Want a taste of culture this week? Here's what you might have missed.
It’s that time of the week again. Welcome back to Euronews Culture’s Weekly Digest. We traverse the continent looking for fun ways to get your art fix, so you don’t have to.
Damien Hirst has returned with a new exhibition. After his most recent performance stunt ‘The Currency’ saw him burning thousands of dot paintings that the British artist had sold to collectors as NFTs, Hirst’s latest show takes a far more pastoral tone.
Opened on 20 July at Phillips in London, Hirst is debuting some never before seen paintings from three collections: Coast Paintings, Sea Paintings, and Seascapes. While Coast Paintings features an abstract collection of paint splatters, Sea Paintings and Seascapes combine his practice of using photographs and then manipulating them, either by freezing in grayscale or splattering paint on top.
Over in the Italian towns of San Galgano and Chiusdino, the Siena Awards Photo Festival 2023 is taking place. The two outdoor exhibitions bring some of the most exciting pieces of contemporary photography to stunning settings.
The mediaeval village of Chiusdino hosts photos on the walls of historic buildings and palaces, as the San Galgano Abbey has been decked out with nominees. The victors of the awards will be announced later from 30 September to 19 November at the international photo festival in Siena.
It was a big week for announcing new artistic directors. First, Verbier Festival, the classical music festival running in Switzerland from 14-30 July, announced that Blythe Teh Engstroem would become co-artistic director in 2024, alongside founding director Martin Engstroem.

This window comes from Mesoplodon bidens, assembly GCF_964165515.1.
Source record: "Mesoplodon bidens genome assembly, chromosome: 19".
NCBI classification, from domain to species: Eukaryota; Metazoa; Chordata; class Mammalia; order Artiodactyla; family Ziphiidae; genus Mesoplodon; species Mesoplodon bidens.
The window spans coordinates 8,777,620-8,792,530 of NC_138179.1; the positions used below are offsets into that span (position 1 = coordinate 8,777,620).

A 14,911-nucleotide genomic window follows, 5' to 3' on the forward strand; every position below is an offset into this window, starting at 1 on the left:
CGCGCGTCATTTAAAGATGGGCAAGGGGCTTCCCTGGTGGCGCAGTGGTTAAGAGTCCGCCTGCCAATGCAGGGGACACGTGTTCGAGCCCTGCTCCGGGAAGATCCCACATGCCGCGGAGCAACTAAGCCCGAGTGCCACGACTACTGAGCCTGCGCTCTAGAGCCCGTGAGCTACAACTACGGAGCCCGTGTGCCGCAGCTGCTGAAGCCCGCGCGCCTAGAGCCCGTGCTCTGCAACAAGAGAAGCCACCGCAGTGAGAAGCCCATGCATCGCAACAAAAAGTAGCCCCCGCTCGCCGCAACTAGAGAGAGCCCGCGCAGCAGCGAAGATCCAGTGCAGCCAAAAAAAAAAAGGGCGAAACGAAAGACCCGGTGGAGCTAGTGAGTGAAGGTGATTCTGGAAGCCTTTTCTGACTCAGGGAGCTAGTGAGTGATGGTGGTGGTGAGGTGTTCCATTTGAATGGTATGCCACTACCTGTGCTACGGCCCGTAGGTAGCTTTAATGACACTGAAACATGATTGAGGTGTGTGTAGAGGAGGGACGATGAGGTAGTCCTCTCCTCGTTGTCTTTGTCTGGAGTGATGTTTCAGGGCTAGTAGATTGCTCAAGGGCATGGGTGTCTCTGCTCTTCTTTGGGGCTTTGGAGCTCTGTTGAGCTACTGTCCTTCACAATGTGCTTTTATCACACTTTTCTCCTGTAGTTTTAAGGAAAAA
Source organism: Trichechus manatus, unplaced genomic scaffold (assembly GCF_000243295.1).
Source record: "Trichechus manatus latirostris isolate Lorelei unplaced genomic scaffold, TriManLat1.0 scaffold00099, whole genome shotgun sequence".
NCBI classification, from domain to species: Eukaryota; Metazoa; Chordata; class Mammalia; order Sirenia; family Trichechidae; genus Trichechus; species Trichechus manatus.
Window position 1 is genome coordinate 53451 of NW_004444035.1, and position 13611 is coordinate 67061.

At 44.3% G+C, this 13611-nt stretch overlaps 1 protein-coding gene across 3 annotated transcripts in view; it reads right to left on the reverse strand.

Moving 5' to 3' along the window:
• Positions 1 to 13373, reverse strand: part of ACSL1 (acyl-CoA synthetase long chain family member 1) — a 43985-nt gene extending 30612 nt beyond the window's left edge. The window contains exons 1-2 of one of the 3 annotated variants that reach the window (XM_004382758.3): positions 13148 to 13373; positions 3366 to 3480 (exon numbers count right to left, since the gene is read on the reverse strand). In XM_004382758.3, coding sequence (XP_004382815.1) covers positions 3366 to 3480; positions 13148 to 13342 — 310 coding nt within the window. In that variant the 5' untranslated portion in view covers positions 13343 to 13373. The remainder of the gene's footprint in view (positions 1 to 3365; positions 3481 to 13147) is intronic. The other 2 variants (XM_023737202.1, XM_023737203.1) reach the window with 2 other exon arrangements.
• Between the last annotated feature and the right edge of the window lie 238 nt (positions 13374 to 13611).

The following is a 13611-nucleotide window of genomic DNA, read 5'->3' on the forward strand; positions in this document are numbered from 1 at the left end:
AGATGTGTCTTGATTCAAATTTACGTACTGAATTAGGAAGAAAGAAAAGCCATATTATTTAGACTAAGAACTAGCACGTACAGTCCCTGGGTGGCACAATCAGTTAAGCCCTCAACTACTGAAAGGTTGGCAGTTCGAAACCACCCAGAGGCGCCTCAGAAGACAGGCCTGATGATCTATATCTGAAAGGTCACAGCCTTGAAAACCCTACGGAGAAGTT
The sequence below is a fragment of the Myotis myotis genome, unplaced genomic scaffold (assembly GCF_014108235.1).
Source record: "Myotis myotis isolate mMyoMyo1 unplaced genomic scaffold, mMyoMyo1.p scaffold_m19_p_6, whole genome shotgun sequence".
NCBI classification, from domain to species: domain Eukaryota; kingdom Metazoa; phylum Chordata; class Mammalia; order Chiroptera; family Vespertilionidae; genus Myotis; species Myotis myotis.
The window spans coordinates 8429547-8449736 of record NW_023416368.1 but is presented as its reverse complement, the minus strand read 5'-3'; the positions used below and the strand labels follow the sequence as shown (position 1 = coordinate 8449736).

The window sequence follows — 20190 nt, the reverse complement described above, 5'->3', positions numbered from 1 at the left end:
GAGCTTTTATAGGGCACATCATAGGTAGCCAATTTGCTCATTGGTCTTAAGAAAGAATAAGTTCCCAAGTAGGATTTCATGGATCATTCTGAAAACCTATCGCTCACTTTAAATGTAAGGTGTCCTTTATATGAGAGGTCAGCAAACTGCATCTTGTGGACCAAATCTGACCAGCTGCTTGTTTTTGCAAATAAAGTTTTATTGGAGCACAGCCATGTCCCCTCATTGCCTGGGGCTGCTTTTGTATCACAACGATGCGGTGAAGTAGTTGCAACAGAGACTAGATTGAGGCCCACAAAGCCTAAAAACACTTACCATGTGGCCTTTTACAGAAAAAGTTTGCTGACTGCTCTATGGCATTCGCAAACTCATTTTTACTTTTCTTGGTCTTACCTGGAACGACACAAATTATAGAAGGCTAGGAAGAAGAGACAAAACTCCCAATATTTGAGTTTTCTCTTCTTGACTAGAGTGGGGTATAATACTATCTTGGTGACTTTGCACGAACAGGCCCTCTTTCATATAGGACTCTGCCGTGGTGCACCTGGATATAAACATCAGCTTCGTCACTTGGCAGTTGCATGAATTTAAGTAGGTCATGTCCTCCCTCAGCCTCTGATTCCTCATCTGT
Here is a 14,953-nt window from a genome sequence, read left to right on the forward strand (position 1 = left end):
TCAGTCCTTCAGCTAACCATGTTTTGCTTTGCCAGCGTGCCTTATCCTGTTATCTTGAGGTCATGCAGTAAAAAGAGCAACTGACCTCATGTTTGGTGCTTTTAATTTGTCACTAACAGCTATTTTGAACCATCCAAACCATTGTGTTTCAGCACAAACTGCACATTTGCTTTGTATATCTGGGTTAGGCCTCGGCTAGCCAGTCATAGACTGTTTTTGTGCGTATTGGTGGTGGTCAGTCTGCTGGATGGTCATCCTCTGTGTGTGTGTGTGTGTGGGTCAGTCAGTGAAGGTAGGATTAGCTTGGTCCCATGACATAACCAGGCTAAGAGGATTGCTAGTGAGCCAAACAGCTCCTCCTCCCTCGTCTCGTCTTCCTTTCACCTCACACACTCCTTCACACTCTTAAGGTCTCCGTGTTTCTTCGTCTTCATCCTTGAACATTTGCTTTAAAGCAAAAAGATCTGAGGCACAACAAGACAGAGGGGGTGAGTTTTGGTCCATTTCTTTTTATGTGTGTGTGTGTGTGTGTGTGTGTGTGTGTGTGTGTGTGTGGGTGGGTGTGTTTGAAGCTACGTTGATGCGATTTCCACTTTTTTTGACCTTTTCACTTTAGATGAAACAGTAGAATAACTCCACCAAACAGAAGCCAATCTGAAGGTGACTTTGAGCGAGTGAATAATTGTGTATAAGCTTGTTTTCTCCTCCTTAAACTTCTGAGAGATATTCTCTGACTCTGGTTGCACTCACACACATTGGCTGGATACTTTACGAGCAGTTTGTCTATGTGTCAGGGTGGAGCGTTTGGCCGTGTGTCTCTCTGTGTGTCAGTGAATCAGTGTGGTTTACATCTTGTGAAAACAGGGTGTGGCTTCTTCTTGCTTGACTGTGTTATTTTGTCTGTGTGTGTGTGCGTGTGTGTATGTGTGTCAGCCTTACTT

Blythe Engstroem is an American musician and programmer and a founding member of the Verbier Festival Chamber Orchestra, established in 2005.
The other big new artistic director announcement was for one of the UK’s most prestigious theatres, the Royal Court. Based in London, the Royal Court Theatre has a reputation for championing new writing and has debuted plays by Jez Butterworth, Caryl Churchill, and Martin McDonagh.
This week, the Royal Court announced its new artistic director is David Byrne (not the one from Talking Heads). Byrne has most recently been the CEO and artistic director of the New Diorama Theatre in London where he built a reputation for launching artists’ careers.
It seems every bookshop these days now has a #BookTok section, such is the popularity of book-fluencers on TikTok. It’s only appropriate, then, that TikTok should launch their very own book awards.
The inaugural TikTok Book Awards UK and Ireland has just released its shortlist, curated by authors including Candice Braithwaite and Elizabeth Day. Fittingly for the social media platform, it’s up to the public to vote for the winners. From Bolu Babalola’s ‘Honey & Spice’ to Douglas Stuart’s ‘Young Mungo’, it’s up to you who will win the first edition of the award.
In film, the big news the last few months has been the writers strike in Hollywood by the Writers Guild of America (WGA). When the Screen Actors Guild (SAG-AFTRA) joined the walkout last week, it became a historic attempt to disrupt the film industry from practices that devalue creators.
Interestingly, while the dual WGA and SAG-AFTRA strike has put a stop to many productions in Hollywood, a handful of indie productions have continued. 39 films, including David Lowery’s A24-produced Mother Mary have been permitted to continue filming as they aren’t associated with the cutthroat Hollywood studios at the centre of the fight for fair working conditions.
If you aren’t terminally online, you may have missed the discovery of one of the weirdest trends this week. A new kind of performer has taken over TikTok Lives. NPC Livestreamers film for hours at a time responding to real-time financial gifts with erie automated actions.
The most famous of the NPC Livestreamers is Pinkydoll, a Quebecois woman whose peculiar ability to churn out identikit reactions on TikTok Live has made her an overnight sensation. Watching her might make you feel like the world is ending, but it’s hard to take your eyes away.